A new emerging field in health is knowledge about the effects on the body of Trauma and Post Traumatic Stress Disorder-PTSD.  New ways of scanning the brain have shown that PTSD occurs when the brain fails to process an event from the present into the past, creating a memory.  It can happen to anyone, whatever your previous life experience or emotional resilience. 

No one gets through life without experiencing a traumatic event, but not everyone is left with trauma.  Trauma is when the brain is still reacting as if that event will occur at any moment: even years later.  To resolve these events we need a sense that the event is over, that we did fight back or manage to run away.  If we were not able to do these actions because we were suffering ongoing abuse or are undergoing medical treatment that we need, or were physically incapacitated by an accident we can be left with Trauma.  You could say it is connected to a sense of control and feeling we can act to save ourselves.  


Upto 1 in 10 people have PTSD, and its twice as common in women.  


Symptoms of PTSD include: 

Hypervigilence (being alert for danger) this can cause anxiety, difficulty falling asleep, tension creating chronic pain.  The hypervigilence can cause a sense of isolation and lack of connection with others.  It can also cause a limited sense of your own future and lack of ability to plan and make decisions.  


PTSD is characterised by nightmares and flashbacks created by triggers associated by the brain with the original event.  Flashbacks aren’t just images transporting you like you see in the movies, they can be images, but also sounds, smells, physical sensations and emotions.  People refer to being highjacked by one or all of these as your body reacts as if that event is occurring right now.  


Coping with these symptoms commonly leads to substance abuse and sadly sometimes suicide.  


It’s not all bad news, there are ways to help.  The best help is psychotherapy with a therapist trained in Trauma resolution.  They can help release the sympathetic charge still in the body and make sense of the event.  During a trigger Orientation is helpful; looking around yourself slowly and noticing all the things that have nothing to do with the event so the brain registers the here and now.  


Cranial Osteopathy can he helpful to the body.  It can help calm the nervous system and increase the sense of safety and ability to relax; releasing physical tension.  I have been on several training courses specifically aimed at working with patients who have suffered trama.  How to help them and tailor treatment to avoid their triggers.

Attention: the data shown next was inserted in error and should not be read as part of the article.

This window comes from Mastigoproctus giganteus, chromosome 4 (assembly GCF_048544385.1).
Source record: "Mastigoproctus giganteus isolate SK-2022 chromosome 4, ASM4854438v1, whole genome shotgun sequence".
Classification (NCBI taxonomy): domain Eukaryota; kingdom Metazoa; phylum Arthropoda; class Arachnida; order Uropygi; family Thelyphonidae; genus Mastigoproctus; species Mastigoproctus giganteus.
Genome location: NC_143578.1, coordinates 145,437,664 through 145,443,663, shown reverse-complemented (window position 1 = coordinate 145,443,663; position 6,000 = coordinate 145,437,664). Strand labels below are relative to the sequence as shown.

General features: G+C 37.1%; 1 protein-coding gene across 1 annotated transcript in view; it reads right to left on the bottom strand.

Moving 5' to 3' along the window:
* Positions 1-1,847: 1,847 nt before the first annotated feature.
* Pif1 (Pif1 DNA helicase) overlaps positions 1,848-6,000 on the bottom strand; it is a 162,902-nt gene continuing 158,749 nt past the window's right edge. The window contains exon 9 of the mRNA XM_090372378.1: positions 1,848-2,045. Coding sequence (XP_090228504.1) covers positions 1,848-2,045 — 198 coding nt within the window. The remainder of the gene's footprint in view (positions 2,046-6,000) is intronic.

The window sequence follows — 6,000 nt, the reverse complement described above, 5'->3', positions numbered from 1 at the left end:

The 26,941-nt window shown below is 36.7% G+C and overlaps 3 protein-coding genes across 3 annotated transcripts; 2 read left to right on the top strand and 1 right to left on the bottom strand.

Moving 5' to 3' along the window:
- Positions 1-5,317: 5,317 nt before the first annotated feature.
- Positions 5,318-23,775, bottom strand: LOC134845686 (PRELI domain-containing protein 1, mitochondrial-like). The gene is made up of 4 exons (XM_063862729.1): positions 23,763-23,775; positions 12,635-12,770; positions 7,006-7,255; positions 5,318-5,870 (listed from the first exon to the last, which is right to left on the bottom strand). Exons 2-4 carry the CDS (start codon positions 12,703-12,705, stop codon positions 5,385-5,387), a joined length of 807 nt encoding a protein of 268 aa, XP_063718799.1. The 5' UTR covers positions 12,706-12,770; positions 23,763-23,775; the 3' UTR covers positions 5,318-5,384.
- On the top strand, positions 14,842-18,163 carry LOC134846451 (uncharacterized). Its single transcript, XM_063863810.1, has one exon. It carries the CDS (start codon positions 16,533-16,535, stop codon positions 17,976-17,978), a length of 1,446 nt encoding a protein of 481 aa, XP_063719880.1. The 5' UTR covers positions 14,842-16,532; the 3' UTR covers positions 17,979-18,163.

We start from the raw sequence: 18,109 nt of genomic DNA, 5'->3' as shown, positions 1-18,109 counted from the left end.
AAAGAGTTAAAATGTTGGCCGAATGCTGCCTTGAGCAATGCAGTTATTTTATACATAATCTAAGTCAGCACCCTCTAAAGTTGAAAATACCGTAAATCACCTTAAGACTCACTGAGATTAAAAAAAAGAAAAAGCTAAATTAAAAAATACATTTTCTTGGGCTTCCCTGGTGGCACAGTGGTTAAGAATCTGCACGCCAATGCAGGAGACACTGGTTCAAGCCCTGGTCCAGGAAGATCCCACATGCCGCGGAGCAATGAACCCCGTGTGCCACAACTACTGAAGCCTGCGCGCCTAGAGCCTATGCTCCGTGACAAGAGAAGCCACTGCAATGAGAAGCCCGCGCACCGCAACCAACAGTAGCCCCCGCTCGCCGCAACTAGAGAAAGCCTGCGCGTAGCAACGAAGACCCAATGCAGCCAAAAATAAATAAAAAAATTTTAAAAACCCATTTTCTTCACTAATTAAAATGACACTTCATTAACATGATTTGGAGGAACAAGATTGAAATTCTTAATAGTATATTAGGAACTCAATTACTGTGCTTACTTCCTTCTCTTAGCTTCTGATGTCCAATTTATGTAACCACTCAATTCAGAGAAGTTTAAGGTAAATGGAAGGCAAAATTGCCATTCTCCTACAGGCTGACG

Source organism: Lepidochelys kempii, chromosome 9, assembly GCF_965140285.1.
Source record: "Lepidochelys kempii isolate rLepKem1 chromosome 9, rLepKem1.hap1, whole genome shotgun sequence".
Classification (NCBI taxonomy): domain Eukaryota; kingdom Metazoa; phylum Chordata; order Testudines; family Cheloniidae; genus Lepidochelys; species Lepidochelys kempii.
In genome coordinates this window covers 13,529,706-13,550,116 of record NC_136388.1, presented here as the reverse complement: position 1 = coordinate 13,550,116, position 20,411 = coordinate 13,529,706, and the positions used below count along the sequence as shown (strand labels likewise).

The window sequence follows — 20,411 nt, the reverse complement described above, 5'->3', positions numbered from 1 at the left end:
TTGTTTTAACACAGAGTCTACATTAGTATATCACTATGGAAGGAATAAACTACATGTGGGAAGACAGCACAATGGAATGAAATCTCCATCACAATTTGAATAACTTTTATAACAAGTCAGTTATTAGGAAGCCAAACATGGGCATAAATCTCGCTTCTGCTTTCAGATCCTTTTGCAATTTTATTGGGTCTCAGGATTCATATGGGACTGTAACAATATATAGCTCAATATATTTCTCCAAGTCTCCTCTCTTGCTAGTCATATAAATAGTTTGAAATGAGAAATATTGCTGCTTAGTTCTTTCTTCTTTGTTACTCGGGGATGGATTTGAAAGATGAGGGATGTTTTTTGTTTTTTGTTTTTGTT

Other ways to help yourself.

Some people find focusing on their breath helpful.  This is personal, for some this is a trigger so only use breathing if it helps.  The simplest way to try is to use a parasympathetic breath where the out breath is longer than the in breath.  This encourages the nervous system to relax.  Other ways to help is gentle movement such a yoga.  Some find burning nervous energy helps with more vigorous exercise.  Journalling can help; especially if you find you can’t talk about it yet.  Making yourself feel safe is really helpful, that might be fitting more locks to your doors, or an alarm so you feel safe at night.  Making yourself a safe/warm place with nice music.  Manage your anxiety with what it needs, not challenge it.  


If you want to learn more the internet is full of resources.  A classic is the book The Body keeps the score by Bessel van den Kolk.  Or one of Peter Levine’s books on Somatic experiencing.  Both these men are leaders in the field and have done much to advance understanding and treatment.   Peter Levine has also written a book aimed at parents and children. (Yes children also get PTSD.  With them you are looking for change in behaviour, bad dreams, clinging to their parents, becoming withdrawn and not speaking etc).


There is a charity in the UK www.ptsduk.org with more resources.